Tuesday, May 08, 2012

Aleksik v. 7-Eleven (Cal. Ct. App. - May 8, 2012)

I get what Justice McConnell is saying here.  Yes, the employees worked at 7-11, and yes, all franchises were required by 7-11 to use 7-11's payroll system.  But that doesn't mean that 7-11 is liable for errors in the payroll process.  Even systemic errors.  If there's a problem, maybe you can sue your employer.  But not 7-11.

That's an understandable point.

It's also colored, I imagine, by the underlying substantive claim.  Which lots of people would find trivial.

Plaintiffs contend that 7-11's payroll system shorts its workers.  That's a serious charge.  It's also totally correct; indeed, essentially undisputed.  Employees have to "clock in" at 7-11 electronically, and 7-11 then calculates the number of hours they've worked.  That's all fine.

But 7-11 ignores all hours after two decimal places.  So if you work 7.353 hours, you only get paid for 7.35.  You lose the .003.

So that's wrong.  But not much.  For example, 7-11 hired an economist to pull 158 random employees, and found out that only 348 pay periods were truncated.  Still, that's 348, right?  But of those 348, 336 involved no difference in pay even after truncation.  (That's the benefit, I imagine, of paying almost all of your people minimum wage and having them work part-time.)

That leaves, however, eight employees who were shorted for twelve total time periods.  How much pay did they lose?  An average of 4 cents per week.  With the largest loss in the sample of less than fifty cents.

So you can see why the trial court and the Court of Appeal probably aren't that excited about the case.  Who cares?!

That said, I must admit that I'm baffled as to why 7-11 elects to truncate the decimals rather than round them.  Sure, you could say that it's administrative ease.  But it's all computers.  You can round just as easily as truncating; indeed, probably more so.  And I'll bet dollars to Slurpees that 7-11 makes sure to round lots and lots of figures -- including the amounts it charges customers at the gas pump -- rather than truncate the numbers.  A penny here and a penny there, after all, adds up.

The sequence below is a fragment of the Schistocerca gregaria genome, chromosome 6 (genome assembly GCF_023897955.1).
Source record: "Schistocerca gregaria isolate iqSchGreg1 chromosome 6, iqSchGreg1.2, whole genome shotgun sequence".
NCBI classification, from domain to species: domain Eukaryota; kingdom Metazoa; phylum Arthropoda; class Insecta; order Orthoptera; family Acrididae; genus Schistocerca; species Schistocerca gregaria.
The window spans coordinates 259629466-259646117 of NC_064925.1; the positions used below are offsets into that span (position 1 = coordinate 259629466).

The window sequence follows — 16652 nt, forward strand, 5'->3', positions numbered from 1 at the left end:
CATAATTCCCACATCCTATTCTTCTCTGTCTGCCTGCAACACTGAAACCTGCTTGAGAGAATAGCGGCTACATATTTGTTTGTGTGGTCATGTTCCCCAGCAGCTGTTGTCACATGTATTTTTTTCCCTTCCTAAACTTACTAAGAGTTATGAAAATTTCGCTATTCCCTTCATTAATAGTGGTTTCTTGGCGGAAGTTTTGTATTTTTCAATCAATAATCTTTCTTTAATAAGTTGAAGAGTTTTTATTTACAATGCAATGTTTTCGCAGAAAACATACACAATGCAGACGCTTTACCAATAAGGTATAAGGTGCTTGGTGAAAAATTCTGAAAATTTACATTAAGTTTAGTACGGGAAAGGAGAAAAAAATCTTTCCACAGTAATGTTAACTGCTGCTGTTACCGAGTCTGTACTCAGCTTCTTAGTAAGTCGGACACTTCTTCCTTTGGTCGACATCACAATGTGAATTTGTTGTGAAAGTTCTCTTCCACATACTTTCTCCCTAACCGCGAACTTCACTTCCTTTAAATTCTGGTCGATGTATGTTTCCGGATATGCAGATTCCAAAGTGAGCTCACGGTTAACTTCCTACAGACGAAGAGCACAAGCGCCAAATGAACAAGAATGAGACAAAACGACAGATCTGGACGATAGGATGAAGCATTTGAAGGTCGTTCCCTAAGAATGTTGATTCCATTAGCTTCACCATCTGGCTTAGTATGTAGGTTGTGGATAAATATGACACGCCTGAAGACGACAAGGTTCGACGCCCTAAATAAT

So I must say that I'm sympathetic with the plaintiff here.  And think that maybe claims like this are precisely why we have class actions.  Maybe there's only $1000 (or $10,000, or whatever) at stake.  But if people are getting ripped off for that amount, and its easy to do the right thing (as it is here), that seems like something we'd want to remedy.

The Court of Appeal holds that maybe plaintiffs can go after the individual employers -- the franchises.  Okay. 

Mind you, at that point, we're talking about maybe $10 per store, so I'm not sure it's economical.  But that's apparently what the law requires.  Which means that there's no remedy.

Which I'm not too sad about.  If 7-11 changes its policy.  But I gotta say that if, even after this action, 7-11 kept calculating pay this way, I'd be more than willing to slam them.

Because it's wrong.  Even if it's only a quarter.